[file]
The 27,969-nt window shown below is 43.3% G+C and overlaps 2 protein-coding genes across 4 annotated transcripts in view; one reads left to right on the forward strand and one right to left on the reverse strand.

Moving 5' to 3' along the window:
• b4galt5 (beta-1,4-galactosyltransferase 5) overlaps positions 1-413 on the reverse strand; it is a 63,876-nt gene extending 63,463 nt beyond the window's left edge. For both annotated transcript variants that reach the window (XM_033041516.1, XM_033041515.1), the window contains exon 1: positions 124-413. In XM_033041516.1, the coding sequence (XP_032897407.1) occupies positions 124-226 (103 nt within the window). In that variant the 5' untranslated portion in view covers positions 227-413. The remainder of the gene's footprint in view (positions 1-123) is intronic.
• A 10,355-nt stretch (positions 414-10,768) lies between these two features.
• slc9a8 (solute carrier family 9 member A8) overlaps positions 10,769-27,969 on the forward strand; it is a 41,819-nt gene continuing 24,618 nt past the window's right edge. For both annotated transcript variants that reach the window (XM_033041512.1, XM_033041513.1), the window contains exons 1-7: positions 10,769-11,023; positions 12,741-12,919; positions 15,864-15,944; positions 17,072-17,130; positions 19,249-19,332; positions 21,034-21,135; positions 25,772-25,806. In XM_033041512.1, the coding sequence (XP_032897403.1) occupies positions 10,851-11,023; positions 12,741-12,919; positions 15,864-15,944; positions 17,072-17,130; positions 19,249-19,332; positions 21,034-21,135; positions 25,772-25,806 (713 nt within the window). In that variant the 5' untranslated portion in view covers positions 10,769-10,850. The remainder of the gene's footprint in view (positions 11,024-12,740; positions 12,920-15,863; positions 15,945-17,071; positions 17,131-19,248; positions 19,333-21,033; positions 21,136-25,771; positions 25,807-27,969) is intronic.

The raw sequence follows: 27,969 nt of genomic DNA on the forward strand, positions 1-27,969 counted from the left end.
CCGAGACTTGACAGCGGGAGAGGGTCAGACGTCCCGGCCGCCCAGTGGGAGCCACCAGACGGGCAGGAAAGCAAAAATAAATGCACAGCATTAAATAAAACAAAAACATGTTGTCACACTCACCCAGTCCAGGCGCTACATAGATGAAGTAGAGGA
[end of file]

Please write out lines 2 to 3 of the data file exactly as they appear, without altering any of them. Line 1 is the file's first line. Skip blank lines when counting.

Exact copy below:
Moving 5' to 3' along the window:
• b4galt5 (beta-1,4-galactosyltransferase 5) overlaps positions 1-413 on the reverse strand; it is a 63,876-nt gene extending 63,463 nt beyond the window's left edge. For both annotated transcript variants that reach the window (XM_033041516.1, XM_033041515.1), the window contains exon 1: positions 124-413. In XM_033041516.1, the coding sequence (XP_032897407.1) occupies positions 124-226 (103 nt within the window). In that variant the 5' untranslated portion in view covers positions 227-413. The remainder of the gene's footprint in view (positions 1-123) is intronic.